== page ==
Witness exhibit C in my anti-E30 M3 campaign. Like yesterday’s 1988 635CSi, this is another clean and tidy, well presented E24. But unlike yesterday’s end of the run car, this is a mid-year non-M spec car that I would generally consider the least appealing of the bunch. So what’s special about this one? Well, it’s a 5-speed car, always a plus amongst the big 6s. It’s got lower miles, too – only 68,000 in this case; that’s less than 2,500 on average if you’re counting. It’s all original, too – right down to the TRX wheels and tires. It has the unique Buffalo hide leather – an interior usually seen in the M cars but less frequently in normal production models. But in my mind I love it because it’s a Euro-spec car with a documented history, and an interesting one at that:
CLICK FOR DETAILS: 1985 BMW 635CSi Euro-spec 5-speed Manual on eBay
Engine: 3.5 liter inline-6
Transmission: 5-speed manual
Mileage: 67,843 mi
Price: No Reserve Auction
Thinning out my collection, so I’m offering at a very good price this grey-market, federalized Bimmer coupe which was purchased in Germany in 1985 by a US Air Force General and imported into the US that same year. Here’s the story:
Brigadier (later 4-star) General Charles Boyd (http://en.wikipedia.org/wiki/Charles_G._Boyd), a Distinguished Flying Cross recipient and the only ex-Vietnam POW at attain the highest military rank, purchased this car new while stationed at Ramstein Air Base. The import plate on the door jamb actually has his name inscribed as the importer, as opposed to a more typical “BMW of North America” or something of the sort. The low mileage indicates he used this as a second or weekend car. I purchased it with 55K miles in early 2010.
The car has all the features you’d expect of a Euro model, to include the more attractive small chrome bumpers and Euro-spec engine. The speedometer/odometer was switched out when it was brought to the United States (in the same year as purchased, so it’s most likely very accurate), but all other instrumentation is in the original German. The medium brown interior is of an exotic water buffalo hide, known as the “executive” option. The leather is thick and durable (no scratches or tears), and has attained a fine patina over the years.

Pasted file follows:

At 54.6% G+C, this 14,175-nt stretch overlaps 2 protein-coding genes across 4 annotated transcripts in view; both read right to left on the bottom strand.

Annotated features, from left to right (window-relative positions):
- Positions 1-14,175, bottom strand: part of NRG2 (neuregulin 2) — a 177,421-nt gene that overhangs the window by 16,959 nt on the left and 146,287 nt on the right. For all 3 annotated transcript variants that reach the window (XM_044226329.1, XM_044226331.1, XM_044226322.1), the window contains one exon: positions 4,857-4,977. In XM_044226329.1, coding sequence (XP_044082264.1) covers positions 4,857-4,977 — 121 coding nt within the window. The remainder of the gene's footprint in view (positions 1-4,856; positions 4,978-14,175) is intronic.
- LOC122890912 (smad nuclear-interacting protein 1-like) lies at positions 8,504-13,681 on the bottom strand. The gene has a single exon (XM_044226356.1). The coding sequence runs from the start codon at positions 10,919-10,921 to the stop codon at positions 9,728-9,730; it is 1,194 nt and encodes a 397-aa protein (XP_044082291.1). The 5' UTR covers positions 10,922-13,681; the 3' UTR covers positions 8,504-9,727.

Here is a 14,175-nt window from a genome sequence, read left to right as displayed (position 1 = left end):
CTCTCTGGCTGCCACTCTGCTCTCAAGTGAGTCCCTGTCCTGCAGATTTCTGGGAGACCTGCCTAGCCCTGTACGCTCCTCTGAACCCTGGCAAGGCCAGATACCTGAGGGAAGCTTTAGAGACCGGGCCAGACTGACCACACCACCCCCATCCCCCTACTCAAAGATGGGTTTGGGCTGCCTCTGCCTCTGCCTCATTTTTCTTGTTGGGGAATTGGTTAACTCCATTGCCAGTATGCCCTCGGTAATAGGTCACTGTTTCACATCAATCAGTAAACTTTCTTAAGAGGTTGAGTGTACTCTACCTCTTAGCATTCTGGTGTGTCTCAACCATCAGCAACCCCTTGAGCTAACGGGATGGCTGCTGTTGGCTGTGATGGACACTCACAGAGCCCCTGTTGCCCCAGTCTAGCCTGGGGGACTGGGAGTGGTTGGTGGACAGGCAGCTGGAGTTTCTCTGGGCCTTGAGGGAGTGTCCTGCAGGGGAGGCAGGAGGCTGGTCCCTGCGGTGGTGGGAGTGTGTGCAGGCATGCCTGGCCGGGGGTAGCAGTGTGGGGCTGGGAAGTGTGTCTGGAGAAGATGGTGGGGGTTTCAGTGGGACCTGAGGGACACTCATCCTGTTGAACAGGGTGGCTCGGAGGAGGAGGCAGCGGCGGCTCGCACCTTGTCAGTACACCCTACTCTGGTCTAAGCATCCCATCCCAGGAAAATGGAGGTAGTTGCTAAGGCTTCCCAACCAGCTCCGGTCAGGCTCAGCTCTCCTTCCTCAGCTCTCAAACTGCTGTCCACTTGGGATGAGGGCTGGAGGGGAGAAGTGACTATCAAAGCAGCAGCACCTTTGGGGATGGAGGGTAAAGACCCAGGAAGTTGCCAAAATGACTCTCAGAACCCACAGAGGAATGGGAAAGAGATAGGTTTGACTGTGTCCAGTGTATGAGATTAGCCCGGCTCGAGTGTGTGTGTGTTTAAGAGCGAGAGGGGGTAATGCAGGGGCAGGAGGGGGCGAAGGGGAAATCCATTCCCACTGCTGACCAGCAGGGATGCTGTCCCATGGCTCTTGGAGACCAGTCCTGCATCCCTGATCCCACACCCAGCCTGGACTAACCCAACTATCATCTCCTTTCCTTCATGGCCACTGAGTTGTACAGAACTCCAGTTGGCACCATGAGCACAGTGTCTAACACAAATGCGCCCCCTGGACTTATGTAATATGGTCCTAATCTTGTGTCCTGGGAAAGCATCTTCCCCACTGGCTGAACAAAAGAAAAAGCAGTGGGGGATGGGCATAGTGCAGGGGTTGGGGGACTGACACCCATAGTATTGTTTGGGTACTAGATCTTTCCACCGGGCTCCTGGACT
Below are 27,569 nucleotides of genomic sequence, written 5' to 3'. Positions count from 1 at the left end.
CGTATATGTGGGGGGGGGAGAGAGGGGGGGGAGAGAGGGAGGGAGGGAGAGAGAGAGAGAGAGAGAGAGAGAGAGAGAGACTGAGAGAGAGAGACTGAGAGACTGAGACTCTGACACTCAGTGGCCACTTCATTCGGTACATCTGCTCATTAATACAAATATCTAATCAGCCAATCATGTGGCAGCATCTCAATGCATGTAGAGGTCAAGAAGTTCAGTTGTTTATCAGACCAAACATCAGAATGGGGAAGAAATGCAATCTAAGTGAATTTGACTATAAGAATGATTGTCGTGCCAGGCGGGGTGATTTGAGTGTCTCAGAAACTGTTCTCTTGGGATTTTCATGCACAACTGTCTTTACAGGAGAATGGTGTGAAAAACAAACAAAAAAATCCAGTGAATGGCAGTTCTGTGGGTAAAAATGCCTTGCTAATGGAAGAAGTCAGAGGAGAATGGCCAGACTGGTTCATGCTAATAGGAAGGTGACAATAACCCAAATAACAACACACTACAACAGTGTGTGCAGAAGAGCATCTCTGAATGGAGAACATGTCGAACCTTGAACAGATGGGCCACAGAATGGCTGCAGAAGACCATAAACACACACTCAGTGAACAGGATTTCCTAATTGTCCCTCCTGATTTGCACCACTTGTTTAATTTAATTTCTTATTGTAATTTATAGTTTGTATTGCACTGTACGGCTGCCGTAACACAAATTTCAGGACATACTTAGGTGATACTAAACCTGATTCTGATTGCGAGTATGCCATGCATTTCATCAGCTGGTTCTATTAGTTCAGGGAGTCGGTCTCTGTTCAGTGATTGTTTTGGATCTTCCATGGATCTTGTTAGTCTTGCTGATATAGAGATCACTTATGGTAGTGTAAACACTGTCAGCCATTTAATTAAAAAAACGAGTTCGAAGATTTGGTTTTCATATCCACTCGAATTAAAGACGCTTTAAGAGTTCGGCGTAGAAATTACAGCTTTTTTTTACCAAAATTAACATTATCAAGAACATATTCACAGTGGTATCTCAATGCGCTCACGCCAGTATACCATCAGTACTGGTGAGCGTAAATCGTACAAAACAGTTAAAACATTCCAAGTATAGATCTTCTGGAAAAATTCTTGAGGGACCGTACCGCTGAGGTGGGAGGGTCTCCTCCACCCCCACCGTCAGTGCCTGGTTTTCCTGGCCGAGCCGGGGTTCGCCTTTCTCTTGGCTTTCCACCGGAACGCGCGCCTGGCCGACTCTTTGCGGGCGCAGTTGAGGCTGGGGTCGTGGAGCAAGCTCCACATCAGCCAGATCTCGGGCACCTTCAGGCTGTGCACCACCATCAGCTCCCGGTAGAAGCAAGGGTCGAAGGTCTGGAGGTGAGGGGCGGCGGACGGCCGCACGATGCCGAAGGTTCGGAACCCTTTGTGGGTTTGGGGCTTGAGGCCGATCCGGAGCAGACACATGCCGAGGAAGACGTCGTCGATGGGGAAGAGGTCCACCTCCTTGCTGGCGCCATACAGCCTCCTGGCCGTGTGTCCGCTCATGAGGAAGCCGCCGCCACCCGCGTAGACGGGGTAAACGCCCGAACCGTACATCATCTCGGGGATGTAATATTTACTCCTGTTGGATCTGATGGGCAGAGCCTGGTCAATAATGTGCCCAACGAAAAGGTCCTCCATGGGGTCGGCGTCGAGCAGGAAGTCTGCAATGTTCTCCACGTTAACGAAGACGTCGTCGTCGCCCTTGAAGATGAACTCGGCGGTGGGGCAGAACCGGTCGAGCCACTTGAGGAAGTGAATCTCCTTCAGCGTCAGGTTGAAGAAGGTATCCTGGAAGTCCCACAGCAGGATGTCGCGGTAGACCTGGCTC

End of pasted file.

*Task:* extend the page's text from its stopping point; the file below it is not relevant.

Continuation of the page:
The paint looks remarkable in many aspects, but does have some flaws. Most significant is a softball-sized blemish on the hood where, during shipment, brake fluid must have dripped from the vehicle above; the spot’s been repainted and buffed out but is still quite noticeable. If I were to keep this car I’d eventually do another respray to cover this and some other minor discoloration, but I’m willing now to let it go at a price that takes this aspect of the car into consideration. There is no rust damage on the car, but given this model’s notoriety I suspect that some may have been repaired previously, prior to the repaint. Nevertheless, the car is clean on top and underneath. Pictures tell the story better than words in this case.
Not much more to say, as this car spent more time in storage than on the road in the four years I’ve owned it (I’ve got several vintage autos, and I wanted to preserve the low mileage on this one). I did have a new AC compressor and drier installed in 2010, as it did not work when I purchased the car. Fluids and a tune-up done, but again it was not driven much. The battery discharged while over the winter, so I put in a new one this Spring. I also just installed new brake pads. It runs perfectly and drives smoothly … one of the most stable cars I’ve ever driven, especially around corners. There’s not much lean involved at all.
Happy to answer any questions. Will work with you to ease concerns about shipping, etc. Will require $500 deposit via Paypal within 48 hours of auction close, with balance wire-transferred to my bank prior to shipment or pickup. Will consider bringing the car to you, depending on your location and my availability/timing.
I really, really appreciate the no excuses ad copy the seller has offered. Unlike the flowering review of the M3 from the other day that offered tremendous hyperbole and no information on the actual car, this seller explains some of the history of this particular example, and ends with an honest appraisal of the car. There’s no “A/C needs a recharge”, “could use fluid changes”, or “battery weak” here. Despite not driving the car much, the needs of keeping in running have been met. Further, there’s the paint on the hood. Yes, it’s an unfortunate eyesore on what is otherwise a remarkably clean example, but it’s explained and the seller has tried reasonably to rectify it and not ignore or cover it up. If you’re going to buy any car of this vintage, it’s best to get one from someone who has taken the time to make sure the car is right. It won’t be cheaper as a result of this, but in terms of frustration and aggravation chasing someone else’s problems down the upfront cost is generally worth the premium. As a no reserve auction, it will be interesting to see where this particular example ends up; I’d wager that like yesterday’s example it will fall between $9,000 and $11,000 – again, one of the best values in the classic BMW world right now. This car, even considering it’s flaws, is to me a perfect reminder of when BMW really had it right.